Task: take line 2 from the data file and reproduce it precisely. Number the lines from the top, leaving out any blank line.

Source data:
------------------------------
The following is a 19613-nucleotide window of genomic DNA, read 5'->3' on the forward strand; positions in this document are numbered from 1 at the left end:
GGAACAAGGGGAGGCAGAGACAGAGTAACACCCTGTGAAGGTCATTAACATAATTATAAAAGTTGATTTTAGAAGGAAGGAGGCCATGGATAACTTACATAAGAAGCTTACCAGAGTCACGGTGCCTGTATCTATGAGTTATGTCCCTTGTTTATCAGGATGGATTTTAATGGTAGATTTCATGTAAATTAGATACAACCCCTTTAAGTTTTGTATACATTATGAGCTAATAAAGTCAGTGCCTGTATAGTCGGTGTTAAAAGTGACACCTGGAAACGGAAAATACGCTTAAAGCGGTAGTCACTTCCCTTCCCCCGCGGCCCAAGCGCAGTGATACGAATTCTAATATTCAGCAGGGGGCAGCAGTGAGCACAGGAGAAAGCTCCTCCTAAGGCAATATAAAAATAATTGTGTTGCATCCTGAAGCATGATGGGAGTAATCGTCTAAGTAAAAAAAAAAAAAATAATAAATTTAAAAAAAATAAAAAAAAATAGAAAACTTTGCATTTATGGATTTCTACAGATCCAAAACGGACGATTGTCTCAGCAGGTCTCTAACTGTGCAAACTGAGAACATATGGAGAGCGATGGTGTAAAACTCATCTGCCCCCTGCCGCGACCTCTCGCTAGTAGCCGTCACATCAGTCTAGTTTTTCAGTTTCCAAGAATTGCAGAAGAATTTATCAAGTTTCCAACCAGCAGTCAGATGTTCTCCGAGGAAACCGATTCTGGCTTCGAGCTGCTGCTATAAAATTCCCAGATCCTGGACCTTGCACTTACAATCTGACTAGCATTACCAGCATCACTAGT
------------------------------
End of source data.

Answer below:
GGAACAAGGGGAGGCAGAGACAGAGTAACACCCTGTGAAGGTCATTAACATAATTATAAAAGTTGATTTTAGAAGGAAGGAGGCCATGGATAACTTACATAAGAAGCTTACCAGAGTCACGGTGCCTGTATCTATGAGTTATGTCCCTTGTTTATCAGGATGGATTTTAATGGTAGATTTCATGTAAATTAGATACAACCCCTTTAAGTTTTGTATACATTATGAGCTAATAAAGTCAGTGCCTGTATAGTCGGTGTTAAAAGTGACACCTGGAAACGGAAAATACGCTTAAAGCGGTAGTCACTTCCCTTCCCCCGCGGCCCAAGCGCAGTGATACGAATTCTAATATTCAGCAGGGGGCAGCAGTGAGCACAGGAGAAAGCTCCTCCTAAGGCAATATAAAAATAATTGTGTTGCATCCTGAAGCATGATGGGAGTAATCGTCTAAGTAAAAAAAAAAAAAATAATAAATTTAAAAAAAATAAAAAAAAATAGAAAACTTTGCATTTATGGATTTCTACAGATCCAAAACGGACGATTGTCTCAGCAGGTCTCTAACTGTGCAAACTGAGAACATATGGAGAGCGATGGTGTAAAACTCATCTGCCCCCTGCCGCGACCTCTCGCTAGTAGCCGTCACATCAGTCTAGTTTTTCAGTTTCCAAGAATTGCAGAAGAATTTATCAAGTTTCCAACCAGCAGTCAGATGTTCTCCGAGGAAACCGATTCTGGCTTCGAGCTGCTGCTATAAAATTCCCAGATCCTGGACCTTGCACTTACAATCTGACTAGCATTACCAGCATCACTAGT